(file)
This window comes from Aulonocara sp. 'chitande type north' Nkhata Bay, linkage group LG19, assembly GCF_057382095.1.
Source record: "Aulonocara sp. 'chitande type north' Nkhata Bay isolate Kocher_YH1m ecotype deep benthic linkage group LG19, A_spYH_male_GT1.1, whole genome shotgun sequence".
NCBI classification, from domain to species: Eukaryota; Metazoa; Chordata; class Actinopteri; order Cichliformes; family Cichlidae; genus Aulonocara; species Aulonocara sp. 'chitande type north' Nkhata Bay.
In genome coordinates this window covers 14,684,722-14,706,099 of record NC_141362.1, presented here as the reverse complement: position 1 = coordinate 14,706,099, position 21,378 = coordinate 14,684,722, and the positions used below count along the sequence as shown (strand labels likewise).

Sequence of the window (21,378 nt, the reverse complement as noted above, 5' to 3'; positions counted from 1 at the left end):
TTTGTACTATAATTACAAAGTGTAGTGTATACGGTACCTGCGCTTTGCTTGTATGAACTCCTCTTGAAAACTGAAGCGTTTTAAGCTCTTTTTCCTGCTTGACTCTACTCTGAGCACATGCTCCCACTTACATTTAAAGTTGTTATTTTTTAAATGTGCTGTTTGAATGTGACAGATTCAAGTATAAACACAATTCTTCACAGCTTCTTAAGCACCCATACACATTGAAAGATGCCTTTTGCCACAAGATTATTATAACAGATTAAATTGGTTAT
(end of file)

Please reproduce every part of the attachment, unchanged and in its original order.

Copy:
This window comes from Aulonocara sp. 'chitande type north' Nkhata Bay, linkage group LG19, assembly GCF_057382095.1.
Source record: "Aulonocara sp. 'chitande type north' Nkhata Bay isolate Kocher_YH1m ecotype deep benthic linkage group LG19, A_spYH_male_GT1.1, whole genome shotgun sequence".
NCBI classification, from domain to species: Eukaryota; Metazoa; Chordata; class Actinopteri; order Cichliformes; family Cichlidae; genus Aulonocara; species Aulonocara sp. 'chitande type north' Nkhata Bay.
In genome coordinates this window covers 14,684,722-14,706,099 of record NC_141362.1, presented here as the reverse complement: position 1 = coordinate 14,706,099, position 21,378 = coordinate 14,684,722, and the positions used below count along the sequence as shown (strand labels likewise).

Sequence of the window (21,378 nt, the reverse complement as noted above, 5' to 3'; positions counted from 1 at the left end):
TTTGTACTATAATTACAAAGTGTAGTGTATACGGTACCTGCGCTTTGCTTGTATGAACTCCTCTTGAAAACTGAAGCGTTTTAAGCTCTTTTTCCTGCTTGACTCTACTCTGAGCACATGCTCCCACTTACATTTAAAGTTGTTATTTTTTAAATGTGCTGTTTGAATGTGACAGATTCAAGTATAAACACAATTCTTCACAGCTTCTTAAGCACCCATACACATTGAAAGATGCCTTTTGCCACAAGATTATTATAACAGATTAAATTGGTTAT